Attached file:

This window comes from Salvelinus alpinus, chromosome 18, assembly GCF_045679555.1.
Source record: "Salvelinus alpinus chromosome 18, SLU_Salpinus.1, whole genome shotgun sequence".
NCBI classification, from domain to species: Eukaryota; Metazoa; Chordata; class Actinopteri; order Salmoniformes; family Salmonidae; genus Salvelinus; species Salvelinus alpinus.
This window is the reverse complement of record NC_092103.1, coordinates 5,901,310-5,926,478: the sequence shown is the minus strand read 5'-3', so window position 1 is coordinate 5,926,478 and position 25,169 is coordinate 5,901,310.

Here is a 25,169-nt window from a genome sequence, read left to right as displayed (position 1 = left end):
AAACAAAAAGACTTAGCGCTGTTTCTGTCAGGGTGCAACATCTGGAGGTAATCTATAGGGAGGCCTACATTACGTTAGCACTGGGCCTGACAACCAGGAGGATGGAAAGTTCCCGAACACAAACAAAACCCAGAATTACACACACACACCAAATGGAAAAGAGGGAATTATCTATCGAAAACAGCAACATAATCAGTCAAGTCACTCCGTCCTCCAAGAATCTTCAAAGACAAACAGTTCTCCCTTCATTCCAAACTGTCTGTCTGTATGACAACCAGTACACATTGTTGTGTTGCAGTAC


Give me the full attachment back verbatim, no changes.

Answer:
This window comes from Salvelinus alpinus, chromosome 18, assembly GCF_045679555.1.
Source record: "Salvelinus alpinus chromosome 18, SLU_Salpinus.1, whole genome shotgun sequence".
NCBI classification, from domain to species: Eukaryota; Metazoa; Chordata; class Actinopteri; order Salmoniformes; family Salmonidae; genus Salvelinus; species Salvelinus alpinus.
This window is the reverse complement of record NC_092103.1, coordinates 5,901,310-5,926,478: the sequence shown is the minus strand read 5'-3', so window position 1 is coordinate 5,926,478 and position 25,169 is coordinate 5,901,310.

Here is a 25,169-nt window from a genome sequence, read left to right as displayed (position 1 = left end):
AAACAAAAAGACTTAGCGCTGTTTCTGTCAGGGTGCAACATCTGGAGGTAATCTATAGGGAGGCCTACATTACGTTAGCACTGGGCCTGACAACCAGGAGGATGGAAAGTTCCCGAACACAAACAAAACCCAGAATTACACACACACACCAAATGGAAAAGAGGGAATTATCTATCGAAAACAGCAACATAATCAGTCAAGTCACTCCGTCCTCCAAGAATCTTCAAAGACAAACAGTTCTCCCTTCATTCCAAACTGTCTGTCTGTATGACAACCAGTACACATTGTTGTGTTGCAGTAC